Miss Manners: Inquiring minds should keep it simple

April 30

DEAR MISS MANNERS: An old friend, but one I had not kept in touch with for more than 15 years, called to say he’s visiting from the opposite coast and asked if we could get together.

I was delighted to hear from him, and in the course of catching up on each other’s lives and arranging dinner, he inquired about my wife: “So are you and Jane still together?”

Well, neither has left the other for an upgrade; why, just this very morning she yelled at me for giving the dog too many treats. And neither of us has been hit by the proverbial bus.

So the question seemed a bit off-putting. On the other hand, given how fragile relationships and life are, the inquiry doesn’t seem completely inappropriate. Could it have been worded more artfully?

GENTLE READER: Yes. “How is Jane?”

DEAR MISS MANNERS: It’s my third marriage. Should I have my dad walk me down the aisle?

GENTLE READER: If he doesn’t plead exhaustion from the first two trips.

Miss Manners reminds you that the guests will be aware that his previous attempts to give you away were unsuccessful. But the custom is now so far removed from its original meaning of a bride’s leaving the guardianship of her father for that of a husband that it hardly seems to matter.

DEAR MISS MANNERS: I often host play dates at my home with young children and their mothers. The kids all play together while the moms chat. When it is time to end the play date, the mothers often try to make the kids pick up the toys, or the mothers will pick them up themselves.

I would prefer they leave the toys for me and my children to pick up ourselves. For one thing, I am trying to teach my children that when you are hosting, it is your duty to clean up. Secondly, I don’t want to make visiting our house a chore for the children or the parents.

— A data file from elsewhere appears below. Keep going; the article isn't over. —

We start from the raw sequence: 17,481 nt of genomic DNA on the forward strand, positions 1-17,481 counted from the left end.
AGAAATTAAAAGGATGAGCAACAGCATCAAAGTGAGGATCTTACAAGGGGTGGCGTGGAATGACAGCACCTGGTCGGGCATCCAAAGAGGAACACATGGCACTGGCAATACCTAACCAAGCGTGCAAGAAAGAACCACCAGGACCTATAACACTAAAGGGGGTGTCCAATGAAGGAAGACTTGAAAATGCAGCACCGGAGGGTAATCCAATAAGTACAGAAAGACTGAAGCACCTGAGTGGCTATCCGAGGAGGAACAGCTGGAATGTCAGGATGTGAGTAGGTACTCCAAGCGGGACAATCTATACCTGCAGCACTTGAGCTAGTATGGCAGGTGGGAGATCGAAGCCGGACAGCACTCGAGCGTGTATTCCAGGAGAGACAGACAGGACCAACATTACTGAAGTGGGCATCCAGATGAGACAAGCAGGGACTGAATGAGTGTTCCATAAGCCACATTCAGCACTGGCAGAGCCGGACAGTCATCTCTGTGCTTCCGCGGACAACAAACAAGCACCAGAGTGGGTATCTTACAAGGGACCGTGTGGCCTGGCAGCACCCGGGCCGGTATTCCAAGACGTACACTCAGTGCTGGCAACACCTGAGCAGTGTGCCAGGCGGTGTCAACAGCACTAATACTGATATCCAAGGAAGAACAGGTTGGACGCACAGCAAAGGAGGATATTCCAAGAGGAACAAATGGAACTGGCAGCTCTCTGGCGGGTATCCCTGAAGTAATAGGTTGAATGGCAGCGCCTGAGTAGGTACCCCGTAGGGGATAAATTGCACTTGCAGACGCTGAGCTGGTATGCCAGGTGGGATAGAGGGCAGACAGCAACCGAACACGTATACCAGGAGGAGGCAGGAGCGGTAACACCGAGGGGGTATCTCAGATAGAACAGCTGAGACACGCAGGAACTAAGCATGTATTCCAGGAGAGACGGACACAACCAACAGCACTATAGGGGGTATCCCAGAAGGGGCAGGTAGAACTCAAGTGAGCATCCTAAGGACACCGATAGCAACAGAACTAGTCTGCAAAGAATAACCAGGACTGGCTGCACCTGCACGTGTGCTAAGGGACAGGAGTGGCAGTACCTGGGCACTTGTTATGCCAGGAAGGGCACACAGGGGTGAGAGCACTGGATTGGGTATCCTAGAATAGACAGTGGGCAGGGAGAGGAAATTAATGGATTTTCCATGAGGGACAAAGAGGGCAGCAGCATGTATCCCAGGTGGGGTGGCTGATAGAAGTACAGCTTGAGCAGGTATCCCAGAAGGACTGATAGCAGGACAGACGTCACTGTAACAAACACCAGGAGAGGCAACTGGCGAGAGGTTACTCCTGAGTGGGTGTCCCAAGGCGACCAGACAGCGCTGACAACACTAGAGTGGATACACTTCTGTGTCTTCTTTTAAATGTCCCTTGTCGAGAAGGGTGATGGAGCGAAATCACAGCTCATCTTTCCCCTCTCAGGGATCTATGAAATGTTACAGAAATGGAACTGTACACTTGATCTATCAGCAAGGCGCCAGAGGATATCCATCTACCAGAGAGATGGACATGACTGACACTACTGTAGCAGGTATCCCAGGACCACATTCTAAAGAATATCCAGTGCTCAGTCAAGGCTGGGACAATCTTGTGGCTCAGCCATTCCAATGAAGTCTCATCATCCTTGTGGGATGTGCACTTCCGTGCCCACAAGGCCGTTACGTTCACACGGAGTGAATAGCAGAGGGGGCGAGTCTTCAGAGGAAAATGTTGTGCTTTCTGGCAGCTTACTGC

Lastly, we have a very organized, set way we pick up toys. Everything has a specific place. When the kids and parents pick up the toys willy-nilly, it actually makes twice as much work for us because we have to go back and reorganize everything.

I have tried to gently tell the parents that picking up is not required. Some listen, but others are quite insistent on ignoring me and picking everything up incorrectly. What is the best way to go about getting them to leave the picking up for us to do after everyone leaves?

GENTLE READER: “Please let me, it is my pleasure. I’m sure that when you have the play group over, you will want to clean up too. I’m trying to teach Sebastian how to be a good host.”

If you must, you may add “. . . and put everything in its proper place,” but Miss Manners warns you that you will do better acting the gracious hostess and using the “teaching moment” card, than implying, “You’re doing it all wrong!” Your guests will then also be more receptive to taking the hint to host a play date in the future.

New Miss Manners columns are posted Sundays, Tuesdays and Thursdays on www.washingtonpost.com/advice. You can send questions to Miss Manners at her Web site, www.missmanners.com.

2014, by Judith Martin

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